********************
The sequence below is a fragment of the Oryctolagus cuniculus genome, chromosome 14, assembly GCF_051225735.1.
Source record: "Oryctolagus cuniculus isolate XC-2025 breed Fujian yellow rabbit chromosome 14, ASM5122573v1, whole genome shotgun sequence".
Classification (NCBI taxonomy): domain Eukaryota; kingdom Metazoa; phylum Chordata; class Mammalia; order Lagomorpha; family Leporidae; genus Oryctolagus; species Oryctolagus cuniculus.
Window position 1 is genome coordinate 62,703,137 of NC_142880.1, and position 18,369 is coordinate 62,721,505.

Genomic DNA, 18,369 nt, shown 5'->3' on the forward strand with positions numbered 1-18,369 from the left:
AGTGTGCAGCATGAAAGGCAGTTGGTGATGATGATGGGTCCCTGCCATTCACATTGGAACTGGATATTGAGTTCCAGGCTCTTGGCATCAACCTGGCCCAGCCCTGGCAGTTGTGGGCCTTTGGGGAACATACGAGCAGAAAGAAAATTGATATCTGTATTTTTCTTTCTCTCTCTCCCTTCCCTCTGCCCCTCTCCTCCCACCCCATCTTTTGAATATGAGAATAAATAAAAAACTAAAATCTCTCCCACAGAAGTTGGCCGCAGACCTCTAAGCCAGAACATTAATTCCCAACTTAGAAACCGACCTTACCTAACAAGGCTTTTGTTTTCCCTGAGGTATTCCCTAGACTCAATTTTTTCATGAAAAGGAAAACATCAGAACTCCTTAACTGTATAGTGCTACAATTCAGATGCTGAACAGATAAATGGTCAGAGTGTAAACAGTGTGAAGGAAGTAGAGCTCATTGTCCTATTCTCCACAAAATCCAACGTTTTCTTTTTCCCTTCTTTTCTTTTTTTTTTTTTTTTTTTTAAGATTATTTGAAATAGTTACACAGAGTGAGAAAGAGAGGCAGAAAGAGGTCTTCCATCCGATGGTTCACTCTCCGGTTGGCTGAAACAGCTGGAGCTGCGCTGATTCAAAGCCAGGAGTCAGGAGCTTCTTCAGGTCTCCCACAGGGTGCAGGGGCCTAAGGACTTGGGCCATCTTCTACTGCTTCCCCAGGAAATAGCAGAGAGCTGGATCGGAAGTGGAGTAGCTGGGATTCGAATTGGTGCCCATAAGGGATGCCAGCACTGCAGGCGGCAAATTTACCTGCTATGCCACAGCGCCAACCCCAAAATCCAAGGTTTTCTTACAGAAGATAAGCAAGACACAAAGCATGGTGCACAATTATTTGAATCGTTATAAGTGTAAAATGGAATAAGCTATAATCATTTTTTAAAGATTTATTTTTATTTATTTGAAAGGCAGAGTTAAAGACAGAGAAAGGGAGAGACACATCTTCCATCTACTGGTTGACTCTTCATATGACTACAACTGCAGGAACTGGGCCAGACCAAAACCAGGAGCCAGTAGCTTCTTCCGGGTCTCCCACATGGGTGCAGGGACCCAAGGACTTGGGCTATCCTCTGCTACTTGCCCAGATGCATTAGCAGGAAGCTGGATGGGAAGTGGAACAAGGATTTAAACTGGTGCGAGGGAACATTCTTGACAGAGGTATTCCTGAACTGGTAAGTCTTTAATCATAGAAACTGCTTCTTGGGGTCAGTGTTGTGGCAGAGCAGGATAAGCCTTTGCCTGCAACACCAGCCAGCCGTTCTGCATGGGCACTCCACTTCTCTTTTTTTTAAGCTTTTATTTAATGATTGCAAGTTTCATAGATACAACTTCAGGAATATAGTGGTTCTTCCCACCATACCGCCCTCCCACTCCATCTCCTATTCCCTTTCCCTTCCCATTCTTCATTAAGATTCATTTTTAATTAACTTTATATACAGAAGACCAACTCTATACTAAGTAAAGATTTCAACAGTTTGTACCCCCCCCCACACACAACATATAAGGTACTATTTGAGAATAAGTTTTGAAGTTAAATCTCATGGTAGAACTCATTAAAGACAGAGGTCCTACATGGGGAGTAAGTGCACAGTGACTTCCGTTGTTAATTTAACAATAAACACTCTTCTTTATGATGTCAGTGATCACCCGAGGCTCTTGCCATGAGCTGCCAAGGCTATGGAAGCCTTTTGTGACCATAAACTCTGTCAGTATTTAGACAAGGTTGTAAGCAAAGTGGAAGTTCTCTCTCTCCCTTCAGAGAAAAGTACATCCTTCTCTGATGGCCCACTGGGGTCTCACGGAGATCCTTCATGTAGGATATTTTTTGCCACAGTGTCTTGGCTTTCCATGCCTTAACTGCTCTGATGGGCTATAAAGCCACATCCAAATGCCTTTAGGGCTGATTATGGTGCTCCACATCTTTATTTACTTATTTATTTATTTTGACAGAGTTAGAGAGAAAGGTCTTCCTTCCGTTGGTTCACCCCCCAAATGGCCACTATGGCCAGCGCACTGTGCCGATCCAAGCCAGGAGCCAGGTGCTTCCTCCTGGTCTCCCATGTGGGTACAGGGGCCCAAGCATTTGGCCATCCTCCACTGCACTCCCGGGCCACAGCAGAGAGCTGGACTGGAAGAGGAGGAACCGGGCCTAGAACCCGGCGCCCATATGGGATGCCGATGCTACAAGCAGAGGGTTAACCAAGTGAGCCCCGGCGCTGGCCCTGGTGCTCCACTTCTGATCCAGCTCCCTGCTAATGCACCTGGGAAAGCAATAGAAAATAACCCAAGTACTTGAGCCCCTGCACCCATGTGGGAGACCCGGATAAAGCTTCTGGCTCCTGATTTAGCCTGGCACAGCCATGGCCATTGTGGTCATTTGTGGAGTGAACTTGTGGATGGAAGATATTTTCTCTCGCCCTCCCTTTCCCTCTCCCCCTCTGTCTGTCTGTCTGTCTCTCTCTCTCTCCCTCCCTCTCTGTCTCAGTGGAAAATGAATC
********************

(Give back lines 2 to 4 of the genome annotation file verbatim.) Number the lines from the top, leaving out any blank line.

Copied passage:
Source record: "Oryctolagus cuniculus isolate XC-2025 breed Fujian yellow rabbit chromosome 14, ASM5122573v1, whole genome shotgun sequence".
Classification (NCBI taxonomy): domain Eukaryota; kingdom Metazoa; phylum Chordata; class Mammalia; order Lagomorpha; family Leporidae; genus Oryctolagus; species Oryctolagus cuniculus.
Window position 1 is genome coordinate 62,703,137 of NC_142880.1, and position 18,369 is coordinate 62,721,505.